A tween social media queen is forced to give up her phone and learn that there’s more to life than likes in this M!X novel from the author of The Hot List.
Karma Cooper is a seventh grader with thousands of followers on SnappyPic. Before Karma became a social media celebrity, she wasn’t part of the in-crowd at Merton Middle School. But thanks to one serendipitous photo, Karma has become a very popular poster on SnappyPic. Besides keeping up with all of her followers, like most kids at MMS, her smartphone—a bejeweled pink number Karma nicknamed Floyd—is like a body part she could never live without.
But after breaking some basic phone rules, Karma’s cruel, cruel parents take Floyd away, and for Karma, her world comes to a screeching halt. Can Karma—who can text, post photos, play soccer, and chew gum all at the same time—learn to go cold turkey and live her life fully unplugged?
Ten seconds, 12 LIKES. All for a photo of the sunrise I posted on Snappypic. On my screen, the sun glows like a pale egg as it rises over the mountains.
Actually, I don’t love my outdoorsy shots. They’re a little boring, but it’s the kind of thing my followers think is cool.
So I’m okay with the setting sun if it gets me lots of LIKES.
Right now I’m hiding in the bathroom stall at my temple. And the place is packed because it’s Milton P. Daniels’s bar mitzvah. The bathroom is the only spot where I can have some privacy. Over in the pews, there are probably three hundred people.
Fifteen seconds, 15 LIKES! A smile tugs all the way to my ears. I want to dance.
I glance back at the phone. It’s been two minutes, and I’m up to 45 LIKES. Yes! This calls for a celebration with Floyd. (That’s my phone’s name.)
I peer back down at my phone. But . . . wait. I’m holding steady at forty-five. Where are all my LIKES? I refresh the page. And . . .
I shake my phone as if that might help.
This doesn’t make sense. I used the filter that everyone else on Snappypic is really into. It makes everything seem dreamy. But with only 45 LIKES, the sun is losing its brilliance and looks lonely and unloved.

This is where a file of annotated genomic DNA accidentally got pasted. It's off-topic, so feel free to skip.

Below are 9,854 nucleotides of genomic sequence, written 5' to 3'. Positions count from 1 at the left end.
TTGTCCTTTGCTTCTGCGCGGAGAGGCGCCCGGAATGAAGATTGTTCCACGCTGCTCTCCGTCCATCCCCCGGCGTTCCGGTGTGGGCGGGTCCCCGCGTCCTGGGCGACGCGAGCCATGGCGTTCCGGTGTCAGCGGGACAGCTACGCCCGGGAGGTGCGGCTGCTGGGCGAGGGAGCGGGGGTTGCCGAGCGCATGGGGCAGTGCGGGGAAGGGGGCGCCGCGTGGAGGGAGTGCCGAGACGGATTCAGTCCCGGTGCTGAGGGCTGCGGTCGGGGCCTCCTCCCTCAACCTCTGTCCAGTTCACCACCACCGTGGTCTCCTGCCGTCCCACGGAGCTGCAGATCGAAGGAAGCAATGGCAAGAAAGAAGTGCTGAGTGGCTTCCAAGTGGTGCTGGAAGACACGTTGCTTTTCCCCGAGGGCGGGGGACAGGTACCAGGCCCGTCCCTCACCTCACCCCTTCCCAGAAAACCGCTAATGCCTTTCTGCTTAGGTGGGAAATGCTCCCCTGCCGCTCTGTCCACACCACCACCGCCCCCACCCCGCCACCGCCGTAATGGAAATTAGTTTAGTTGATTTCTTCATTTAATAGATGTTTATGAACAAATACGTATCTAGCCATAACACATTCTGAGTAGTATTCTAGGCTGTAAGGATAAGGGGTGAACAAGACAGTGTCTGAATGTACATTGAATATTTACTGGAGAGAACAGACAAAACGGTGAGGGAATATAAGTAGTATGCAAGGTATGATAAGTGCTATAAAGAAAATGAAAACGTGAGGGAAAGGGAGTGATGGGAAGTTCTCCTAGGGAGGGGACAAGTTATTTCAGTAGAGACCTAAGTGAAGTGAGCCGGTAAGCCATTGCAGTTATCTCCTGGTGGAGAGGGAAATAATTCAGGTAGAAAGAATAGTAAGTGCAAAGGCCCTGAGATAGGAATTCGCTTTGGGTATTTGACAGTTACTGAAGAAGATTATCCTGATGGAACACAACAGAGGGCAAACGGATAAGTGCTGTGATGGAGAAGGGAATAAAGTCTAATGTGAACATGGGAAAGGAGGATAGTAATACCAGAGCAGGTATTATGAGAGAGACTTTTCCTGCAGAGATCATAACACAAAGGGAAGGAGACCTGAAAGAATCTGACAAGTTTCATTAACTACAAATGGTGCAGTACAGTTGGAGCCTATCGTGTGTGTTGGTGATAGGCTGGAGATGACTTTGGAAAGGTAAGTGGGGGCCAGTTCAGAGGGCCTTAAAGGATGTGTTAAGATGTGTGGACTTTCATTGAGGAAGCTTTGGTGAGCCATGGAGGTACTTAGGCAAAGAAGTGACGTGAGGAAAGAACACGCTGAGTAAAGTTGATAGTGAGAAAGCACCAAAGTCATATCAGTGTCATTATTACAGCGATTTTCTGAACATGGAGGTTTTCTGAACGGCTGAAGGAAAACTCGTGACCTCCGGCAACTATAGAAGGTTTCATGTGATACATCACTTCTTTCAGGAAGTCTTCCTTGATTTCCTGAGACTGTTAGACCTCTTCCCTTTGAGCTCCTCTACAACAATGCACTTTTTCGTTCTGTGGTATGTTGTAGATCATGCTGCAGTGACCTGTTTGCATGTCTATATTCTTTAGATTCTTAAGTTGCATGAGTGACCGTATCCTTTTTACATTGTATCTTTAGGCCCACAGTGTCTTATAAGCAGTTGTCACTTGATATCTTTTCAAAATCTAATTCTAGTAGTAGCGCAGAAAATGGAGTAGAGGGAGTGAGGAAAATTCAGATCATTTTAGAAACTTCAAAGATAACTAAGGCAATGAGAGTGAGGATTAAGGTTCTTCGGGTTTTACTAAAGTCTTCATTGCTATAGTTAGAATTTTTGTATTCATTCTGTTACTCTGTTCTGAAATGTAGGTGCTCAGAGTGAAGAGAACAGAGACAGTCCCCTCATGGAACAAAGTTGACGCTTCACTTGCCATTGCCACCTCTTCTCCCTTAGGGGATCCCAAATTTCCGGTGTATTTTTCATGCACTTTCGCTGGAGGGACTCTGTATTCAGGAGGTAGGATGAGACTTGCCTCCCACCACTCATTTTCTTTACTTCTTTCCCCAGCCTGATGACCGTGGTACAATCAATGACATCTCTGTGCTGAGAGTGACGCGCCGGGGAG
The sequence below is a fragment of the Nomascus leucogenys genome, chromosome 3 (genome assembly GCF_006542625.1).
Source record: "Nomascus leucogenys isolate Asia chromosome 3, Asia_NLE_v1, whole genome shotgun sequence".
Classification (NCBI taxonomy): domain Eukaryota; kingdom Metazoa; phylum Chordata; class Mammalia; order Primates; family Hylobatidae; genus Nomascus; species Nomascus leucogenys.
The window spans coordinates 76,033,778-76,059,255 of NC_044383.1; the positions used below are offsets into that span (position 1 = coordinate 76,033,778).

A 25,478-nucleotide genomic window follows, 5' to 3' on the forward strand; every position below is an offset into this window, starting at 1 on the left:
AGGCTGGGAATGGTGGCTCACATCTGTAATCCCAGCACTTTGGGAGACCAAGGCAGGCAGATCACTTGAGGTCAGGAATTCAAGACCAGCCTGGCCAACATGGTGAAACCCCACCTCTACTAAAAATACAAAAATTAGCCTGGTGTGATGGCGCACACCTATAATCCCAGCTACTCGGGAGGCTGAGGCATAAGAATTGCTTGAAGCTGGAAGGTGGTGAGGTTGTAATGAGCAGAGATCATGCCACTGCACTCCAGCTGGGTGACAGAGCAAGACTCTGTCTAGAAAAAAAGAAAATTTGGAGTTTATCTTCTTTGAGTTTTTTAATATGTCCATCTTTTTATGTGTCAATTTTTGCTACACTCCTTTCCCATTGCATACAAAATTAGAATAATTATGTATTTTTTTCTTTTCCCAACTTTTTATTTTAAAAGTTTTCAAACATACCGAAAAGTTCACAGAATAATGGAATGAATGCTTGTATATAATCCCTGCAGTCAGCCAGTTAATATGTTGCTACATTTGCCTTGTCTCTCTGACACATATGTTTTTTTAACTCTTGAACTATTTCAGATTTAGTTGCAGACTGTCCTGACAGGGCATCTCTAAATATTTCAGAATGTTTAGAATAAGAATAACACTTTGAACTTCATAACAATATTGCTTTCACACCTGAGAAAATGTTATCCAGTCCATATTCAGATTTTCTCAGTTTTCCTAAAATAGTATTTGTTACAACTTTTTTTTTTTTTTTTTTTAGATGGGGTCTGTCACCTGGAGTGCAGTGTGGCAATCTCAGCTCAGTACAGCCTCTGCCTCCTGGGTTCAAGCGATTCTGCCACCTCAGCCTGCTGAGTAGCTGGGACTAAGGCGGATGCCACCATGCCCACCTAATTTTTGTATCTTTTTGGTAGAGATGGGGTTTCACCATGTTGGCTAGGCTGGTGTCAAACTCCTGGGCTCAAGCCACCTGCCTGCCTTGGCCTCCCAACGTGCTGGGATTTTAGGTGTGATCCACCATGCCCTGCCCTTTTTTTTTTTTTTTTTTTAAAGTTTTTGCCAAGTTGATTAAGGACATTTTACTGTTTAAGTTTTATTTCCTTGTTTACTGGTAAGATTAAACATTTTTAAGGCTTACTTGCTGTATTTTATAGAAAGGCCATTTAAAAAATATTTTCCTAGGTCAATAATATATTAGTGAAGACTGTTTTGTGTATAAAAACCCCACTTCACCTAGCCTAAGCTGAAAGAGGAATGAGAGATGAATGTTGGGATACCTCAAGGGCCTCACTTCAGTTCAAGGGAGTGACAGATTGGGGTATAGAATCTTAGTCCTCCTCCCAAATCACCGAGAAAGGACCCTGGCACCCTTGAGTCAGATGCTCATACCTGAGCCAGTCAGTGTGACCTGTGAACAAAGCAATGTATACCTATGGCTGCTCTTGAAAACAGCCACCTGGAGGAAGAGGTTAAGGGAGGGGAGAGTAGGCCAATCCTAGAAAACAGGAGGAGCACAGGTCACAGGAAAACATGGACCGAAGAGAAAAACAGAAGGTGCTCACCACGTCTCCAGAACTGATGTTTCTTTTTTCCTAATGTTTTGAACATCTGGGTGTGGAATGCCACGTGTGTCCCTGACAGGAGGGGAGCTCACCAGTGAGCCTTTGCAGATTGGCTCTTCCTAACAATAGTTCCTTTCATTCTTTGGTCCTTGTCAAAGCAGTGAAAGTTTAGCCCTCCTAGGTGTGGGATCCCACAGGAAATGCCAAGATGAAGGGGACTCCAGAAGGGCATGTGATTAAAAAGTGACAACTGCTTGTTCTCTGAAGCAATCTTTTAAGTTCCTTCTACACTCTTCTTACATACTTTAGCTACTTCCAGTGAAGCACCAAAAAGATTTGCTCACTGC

Maybe I need to turn it off and on?
I turn off my phone and restart it. I text Ella Fuentes: Did you see my photo? I add a smiling emoji.
I know Ella’s up. It’s late morning. She’s my best friend. Maybe she’s reading or drawing, but she’s definitely up.
If she wasn’t doing something else, I’m sure she’d LIKE my photo. I try a couple other girls I know. Nothing. It’s late Saturday morning and all my followers have to be up by now.
As of 11:07 a.m. today, I have 12,032 followers on Snappypic. My followers are pretty much all the kids at Merton Middle School and a bunch of other middle schools around Portland. But I have two middle schools in Mission Viejo. That’s all the way down in Southern California. I didn’t know where it was until I checked it out in Google Maps. Usually between four hundred and nine hundred followers give me a thumbs-up on anything I post. So yeah, I get more LIKES than anyone I know at school.
Sometimes I have to pinch myself that this is happening to me. Last year in sixth grade, I didn’t even have an account. People pretty much ignored me. Back then, I was too awkward. Too tall. Too loud. And generally uncool.
Taking a deep breath, I swipe through Snappypic and start LIKING everything my followers have posted. This is a way to get LIKES coming back.
You’ve got to give to get.
My thumbs rifle through close-up selfies, the self-portrait shots that are so close-up you can almost see nose hair, and photos of ugly jeggings and food shots, including one of mini chocolate cupcakes with buttercream icing.
I LIKE it all, even though most of it looks like a thousand other shots.